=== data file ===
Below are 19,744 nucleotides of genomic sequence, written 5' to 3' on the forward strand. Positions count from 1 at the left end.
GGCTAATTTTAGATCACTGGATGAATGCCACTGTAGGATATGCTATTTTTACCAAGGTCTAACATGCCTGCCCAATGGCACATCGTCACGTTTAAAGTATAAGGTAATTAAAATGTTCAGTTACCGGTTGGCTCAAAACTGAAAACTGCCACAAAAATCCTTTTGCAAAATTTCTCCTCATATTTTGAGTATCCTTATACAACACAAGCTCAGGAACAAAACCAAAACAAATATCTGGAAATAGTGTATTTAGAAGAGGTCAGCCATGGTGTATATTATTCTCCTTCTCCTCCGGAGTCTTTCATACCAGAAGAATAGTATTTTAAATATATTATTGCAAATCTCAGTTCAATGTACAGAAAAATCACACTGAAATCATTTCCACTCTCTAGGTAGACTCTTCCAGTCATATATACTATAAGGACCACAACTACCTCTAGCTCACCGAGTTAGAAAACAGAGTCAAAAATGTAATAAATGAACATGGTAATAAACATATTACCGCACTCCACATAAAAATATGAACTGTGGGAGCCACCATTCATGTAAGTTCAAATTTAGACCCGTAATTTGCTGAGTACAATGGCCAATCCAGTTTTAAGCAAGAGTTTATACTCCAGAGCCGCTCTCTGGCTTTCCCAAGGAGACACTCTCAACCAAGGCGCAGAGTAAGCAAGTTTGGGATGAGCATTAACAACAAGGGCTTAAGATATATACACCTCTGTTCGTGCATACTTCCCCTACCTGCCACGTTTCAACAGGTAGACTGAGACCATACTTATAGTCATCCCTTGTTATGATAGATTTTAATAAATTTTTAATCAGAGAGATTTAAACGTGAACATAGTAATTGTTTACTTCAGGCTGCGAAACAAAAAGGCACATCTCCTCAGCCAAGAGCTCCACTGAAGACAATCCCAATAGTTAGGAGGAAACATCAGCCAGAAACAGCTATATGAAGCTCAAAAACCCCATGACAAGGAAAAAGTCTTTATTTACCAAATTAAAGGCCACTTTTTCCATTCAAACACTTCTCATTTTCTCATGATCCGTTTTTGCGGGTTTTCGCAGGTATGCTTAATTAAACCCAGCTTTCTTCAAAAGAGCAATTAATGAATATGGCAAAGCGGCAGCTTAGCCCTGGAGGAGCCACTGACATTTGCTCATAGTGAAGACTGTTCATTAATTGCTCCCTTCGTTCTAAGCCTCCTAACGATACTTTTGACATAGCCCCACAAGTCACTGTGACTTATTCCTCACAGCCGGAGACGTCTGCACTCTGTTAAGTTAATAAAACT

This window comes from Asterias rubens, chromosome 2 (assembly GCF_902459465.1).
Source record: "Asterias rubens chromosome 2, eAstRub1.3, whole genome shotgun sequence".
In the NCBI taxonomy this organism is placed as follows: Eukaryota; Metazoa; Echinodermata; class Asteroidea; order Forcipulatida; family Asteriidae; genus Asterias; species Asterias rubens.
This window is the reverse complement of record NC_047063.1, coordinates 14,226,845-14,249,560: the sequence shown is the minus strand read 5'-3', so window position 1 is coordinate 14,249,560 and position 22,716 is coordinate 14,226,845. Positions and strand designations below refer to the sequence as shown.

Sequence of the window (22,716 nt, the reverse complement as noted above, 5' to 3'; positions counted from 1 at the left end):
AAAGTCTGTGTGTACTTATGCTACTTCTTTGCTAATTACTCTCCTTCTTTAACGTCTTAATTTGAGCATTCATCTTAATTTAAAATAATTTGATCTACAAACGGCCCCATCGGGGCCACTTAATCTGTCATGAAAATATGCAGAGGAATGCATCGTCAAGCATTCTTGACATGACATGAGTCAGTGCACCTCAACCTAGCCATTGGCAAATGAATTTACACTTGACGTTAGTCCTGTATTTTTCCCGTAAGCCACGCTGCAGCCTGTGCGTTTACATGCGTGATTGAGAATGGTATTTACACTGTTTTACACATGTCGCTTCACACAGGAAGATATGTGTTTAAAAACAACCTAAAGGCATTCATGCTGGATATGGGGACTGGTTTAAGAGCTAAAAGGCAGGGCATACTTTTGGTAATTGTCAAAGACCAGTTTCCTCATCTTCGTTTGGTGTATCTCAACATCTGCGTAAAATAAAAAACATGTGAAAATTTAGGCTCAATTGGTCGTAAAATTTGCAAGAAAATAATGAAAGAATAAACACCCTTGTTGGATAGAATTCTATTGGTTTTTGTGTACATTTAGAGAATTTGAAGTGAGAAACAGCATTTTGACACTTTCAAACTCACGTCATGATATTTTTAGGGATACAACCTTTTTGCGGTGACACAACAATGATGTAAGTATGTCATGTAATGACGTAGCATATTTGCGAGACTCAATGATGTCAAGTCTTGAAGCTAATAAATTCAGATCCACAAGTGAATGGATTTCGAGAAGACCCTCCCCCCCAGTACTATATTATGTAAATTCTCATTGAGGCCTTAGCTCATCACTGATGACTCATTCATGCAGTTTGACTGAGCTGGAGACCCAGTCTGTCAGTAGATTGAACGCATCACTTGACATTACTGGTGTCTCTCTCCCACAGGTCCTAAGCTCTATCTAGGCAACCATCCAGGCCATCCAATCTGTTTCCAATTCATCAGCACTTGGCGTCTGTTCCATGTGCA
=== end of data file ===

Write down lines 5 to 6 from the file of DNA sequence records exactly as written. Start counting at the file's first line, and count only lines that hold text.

In the NCBI taxonomy this organism is placed as follows: Eukaryota; Metazoa; Echinodermata; class Asteroidea; order Forcipulatida; family Asteriidae; genus Asterias; species Asterias rubens.
This window is the reverse complement of record NC_047063.1, coordinates 14,226,845-14,249,560: the sequence shown is the minus strand read 5'-3', so window position 1 is coordinate 14,249,560 and position 22,716 is coordinate 14,226,845. Positions and strand designations below refer to the sequence as shown.